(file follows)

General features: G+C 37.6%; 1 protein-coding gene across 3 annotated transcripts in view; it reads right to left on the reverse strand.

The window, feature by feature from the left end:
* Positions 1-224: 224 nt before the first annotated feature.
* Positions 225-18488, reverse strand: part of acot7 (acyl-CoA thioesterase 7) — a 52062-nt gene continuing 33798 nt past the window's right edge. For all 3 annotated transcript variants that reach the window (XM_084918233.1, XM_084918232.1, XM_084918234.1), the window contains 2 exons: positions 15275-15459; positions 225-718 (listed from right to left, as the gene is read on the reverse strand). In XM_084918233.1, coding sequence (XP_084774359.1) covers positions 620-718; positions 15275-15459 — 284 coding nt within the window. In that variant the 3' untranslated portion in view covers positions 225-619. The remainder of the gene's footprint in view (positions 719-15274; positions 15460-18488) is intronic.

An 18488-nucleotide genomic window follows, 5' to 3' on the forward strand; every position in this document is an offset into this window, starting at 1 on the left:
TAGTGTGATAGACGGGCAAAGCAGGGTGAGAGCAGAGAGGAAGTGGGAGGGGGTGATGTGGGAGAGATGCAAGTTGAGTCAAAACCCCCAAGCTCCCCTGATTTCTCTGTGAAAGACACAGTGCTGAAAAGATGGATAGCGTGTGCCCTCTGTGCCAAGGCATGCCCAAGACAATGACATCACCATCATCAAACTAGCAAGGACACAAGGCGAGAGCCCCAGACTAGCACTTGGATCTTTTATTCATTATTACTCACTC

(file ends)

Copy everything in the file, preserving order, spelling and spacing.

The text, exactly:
General features: G+C 37.6%; 1 protein-coding gene across 3 annotated transcripts in view; it reads right to left on the reverse strand.

The window, feature by feature from the left end:
* Positions 1-224: 224 nt before the first annotated feature.
* Positions 225-18488, reverse strand: part of acot7 (acyl-CoA thioesterase 7) — a 52062-nt gene continuing 33798 nt past the window's right edge. For all 3 annotated transcript variants that reach the window (XM_084918233.1, XM_084918232.1, XM_084918234.1), the window contains 2 exons: positions 15275-15459; positions 225-718 (listed from right to left, as the gene is read on the reverse strand). In XM_084918233.1, coding sequence (XP_084774359.1) covers positions 620-718; positions 15275-15459 — 284 coding nt within the window. In that variant the 3' untranslated portion in view covers positions 225-619. The remainder of the gene's footprint in view (positions 719-15274; positions 15460-18488) is intronic.

An 18488-nucleotide genomic window follows, 5' to 3' on the forward strand; every position in this document is an offset into this window, starting at 1 on the left:
TAGTGTGATAGACGGGCAAAGCAGGGTGAGAGCAGAGAGGAAGTGGGAGGGGGTGATGTGGGAGAGATGCAAGTTGAGTCAAAACCCCCAAGCTCCCCTGATTTCTCTGTGAAAGACACAGTGCTGAAAAGATGGATAGCGTGTGCCCTCTGTGCCAAGGCATGCCCAAGACAATGACATCACCATCATCAAACTAGCAAGGACACAAGGCGAGAGCCCCAGACTAGCACTTGGATCTTTTATTCATTATTACTCACTC